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23 February 2008 —
20 April 2008

Land Wars
part 1: shift

Ayreen Anastas & Rene Gabri, Path of Wall encircling Shuafat Refugee Camp, Occupied Palestine, 2006. DVD still. Courtesy of the artists
Inez Crawford, Bouncy Marae, 2007 (installation view). PVC, air, compressor. Courtesy of the artist
Wayne Barrar, Imaging Biosecurity, 2006-2007 (installation view). C-type prints. Courtesy of Milford Galleries, Auckland
Robert Ransick, Casa Segura, 2007 (installation view). Documentation of sculptural work: architectural plans, digital print, online website. Courtesy of the artist
Pat Hoffie, Pacific Solution, 2007 (installation view). Acrylic on walls, 131 knitted and crocheted blankets. Courtesy of the artist
Pat Hoffie, Pacific Solution, 2007 (installation view). Acrylic on walls, 131 knitted and crocheted blankets. Courtesy of the artist
Pat Hoffie, Pacific Solution, 2007 (installation view). Acrylic on walls, 131 knitted and crocheted blankets. Courtesy of the artist
Alice Creisher & Andreas Siekmann, Fortress Europe, 2007 (installation view). Inkjet prints on vinyl. Courtesy of the artists
Shona Rapira Davies (Ngāti Wai). Waitangi — Cry Me A River, 2008 (installation view). Schist river stones. Courtesy of the artist and Bowen Galleries
Shona Rapira Davies (Ngāti Wai). Waitangi — Cry Me A River, 2008 (installation view). Schist river stones. Courtesy of the artist and Bowen Galleries

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Land Wars is a major project held at Te Tuhi Centre for the Arts in 2008 over several platforms.

Who has control over land, and who doesn't? What are the changing circumstances for land use? These are some of the most pressing questions of our time.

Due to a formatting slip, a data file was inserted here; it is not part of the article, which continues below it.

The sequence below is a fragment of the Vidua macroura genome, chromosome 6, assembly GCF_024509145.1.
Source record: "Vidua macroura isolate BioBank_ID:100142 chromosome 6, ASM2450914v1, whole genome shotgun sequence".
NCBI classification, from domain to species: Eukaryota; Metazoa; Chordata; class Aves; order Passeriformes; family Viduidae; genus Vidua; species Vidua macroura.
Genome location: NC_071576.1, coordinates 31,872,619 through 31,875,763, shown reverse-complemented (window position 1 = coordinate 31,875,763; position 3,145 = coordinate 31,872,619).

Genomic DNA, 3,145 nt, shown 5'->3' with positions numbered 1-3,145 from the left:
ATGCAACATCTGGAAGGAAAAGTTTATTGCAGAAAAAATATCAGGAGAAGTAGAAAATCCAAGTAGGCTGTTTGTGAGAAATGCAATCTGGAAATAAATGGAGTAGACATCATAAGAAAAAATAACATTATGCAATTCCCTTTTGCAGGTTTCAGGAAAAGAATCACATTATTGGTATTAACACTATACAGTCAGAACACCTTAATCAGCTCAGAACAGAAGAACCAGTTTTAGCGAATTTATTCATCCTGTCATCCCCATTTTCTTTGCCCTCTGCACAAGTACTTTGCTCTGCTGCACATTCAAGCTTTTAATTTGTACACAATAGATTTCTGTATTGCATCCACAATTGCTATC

However, the battles over land in New Zealand today are fought largely through money and legislation, rather than the military battles of old. Presenting work by both international and local artists, the Land Wars exhibitions reveal the complex negotiations land is subject to, our anxieties and fears around its control, and various strategies of resistance.

The first stage of Land Wars is subtitled Shift; exploring movement across land, including displacement, migration, border control and sovereignty issues. Taking New Zealand's particular contemporary situation as a starting point, the perspectives in the exhibition are both local and drawn from further afield.

Some of the works included in the exhibition operate as meditations or reflections, while other works arise out of direct political activism. New York artist Robert Ransick's project Casa Segura documents his own practical response to the difficulties faced by illegal immigrants entering the US border, while London artist Heath Bunting offers an equally practical 'how to' guide on crossing European borders without showing passport or papers. The border struggle Wellington photographer Wayne Barrar documents is not that of restraining people, but rather of 'bio security'; preventing unwanted plants and animals entering the country.

Tūhoe activist and filmmaker Chaz Doherty calls for the right to self-determination for his people, a topical and challenging issue intricately bound up with an idea of the land as far more than just a physical resource. Ayreen Anastas and Rene Gabri also explore the desire for sovereignty in their series of interviews with those displaced by the building of the controversial Israeli-West Bank barrier.

Land Wars: The Reader will be published in May 2008 to accompany the second exhibition in Land Wars: Build. Funding towards Land Wars was received from the Goethe-Institut, Embassy of the Federal Republic, Germany and PROGRAM, Berlin.